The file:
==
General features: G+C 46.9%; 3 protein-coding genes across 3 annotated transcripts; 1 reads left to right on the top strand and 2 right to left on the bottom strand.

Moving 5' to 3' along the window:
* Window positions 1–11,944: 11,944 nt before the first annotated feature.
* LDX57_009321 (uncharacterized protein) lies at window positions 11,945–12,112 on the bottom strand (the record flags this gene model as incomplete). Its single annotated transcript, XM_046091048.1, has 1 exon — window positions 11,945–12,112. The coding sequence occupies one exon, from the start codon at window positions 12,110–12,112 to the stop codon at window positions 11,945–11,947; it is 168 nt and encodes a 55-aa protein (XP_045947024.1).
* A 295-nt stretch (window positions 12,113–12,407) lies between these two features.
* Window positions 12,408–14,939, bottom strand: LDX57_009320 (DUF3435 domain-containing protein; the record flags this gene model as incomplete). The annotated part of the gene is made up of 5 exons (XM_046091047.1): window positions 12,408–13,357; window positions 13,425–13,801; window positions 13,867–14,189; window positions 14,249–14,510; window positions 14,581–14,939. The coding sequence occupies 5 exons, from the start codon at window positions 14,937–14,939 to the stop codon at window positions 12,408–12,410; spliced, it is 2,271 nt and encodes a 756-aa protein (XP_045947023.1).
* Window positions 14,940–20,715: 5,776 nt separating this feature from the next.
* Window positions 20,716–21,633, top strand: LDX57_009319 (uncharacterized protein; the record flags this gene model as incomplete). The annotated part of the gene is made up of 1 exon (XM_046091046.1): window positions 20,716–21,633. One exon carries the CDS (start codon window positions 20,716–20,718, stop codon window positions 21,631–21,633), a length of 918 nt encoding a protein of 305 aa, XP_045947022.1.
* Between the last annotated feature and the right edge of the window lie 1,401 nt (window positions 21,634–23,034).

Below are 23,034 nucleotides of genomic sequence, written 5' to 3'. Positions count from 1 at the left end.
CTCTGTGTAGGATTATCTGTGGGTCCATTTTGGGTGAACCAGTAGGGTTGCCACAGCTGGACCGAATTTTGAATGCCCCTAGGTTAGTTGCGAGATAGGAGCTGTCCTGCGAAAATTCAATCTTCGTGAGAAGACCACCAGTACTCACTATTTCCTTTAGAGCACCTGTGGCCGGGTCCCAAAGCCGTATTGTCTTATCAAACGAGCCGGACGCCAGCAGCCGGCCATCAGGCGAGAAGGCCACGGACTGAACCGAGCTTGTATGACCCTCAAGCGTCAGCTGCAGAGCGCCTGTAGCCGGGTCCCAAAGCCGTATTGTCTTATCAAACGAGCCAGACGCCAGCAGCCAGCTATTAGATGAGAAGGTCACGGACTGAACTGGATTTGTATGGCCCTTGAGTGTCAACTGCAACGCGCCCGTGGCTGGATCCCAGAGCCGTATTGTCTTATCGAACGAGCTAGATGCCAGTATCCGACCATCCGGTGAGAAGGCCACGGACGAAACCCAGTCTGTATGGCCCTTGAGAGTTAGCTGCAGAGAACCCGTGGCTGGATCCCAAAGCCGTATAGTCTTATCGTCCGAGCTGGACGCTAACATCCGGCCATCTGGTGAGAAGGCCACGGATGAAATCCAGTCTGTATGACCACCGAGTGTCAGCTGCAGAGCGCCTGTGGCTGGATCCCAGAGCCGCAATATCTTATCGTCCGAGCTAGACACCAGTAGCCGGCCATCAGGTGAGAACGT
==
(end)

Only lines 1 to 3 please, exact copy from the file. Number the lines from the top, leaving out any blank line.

General features: G+C 46.9%; 3 protein-coding genes across 3 annotated transcripts; 1 reads left to right on the top strand and 2 right to left on the bottom strand.

Moving 5' to 3' along the window:
* Window positions 1–11,944: 11,944 nt before the first annotated feature.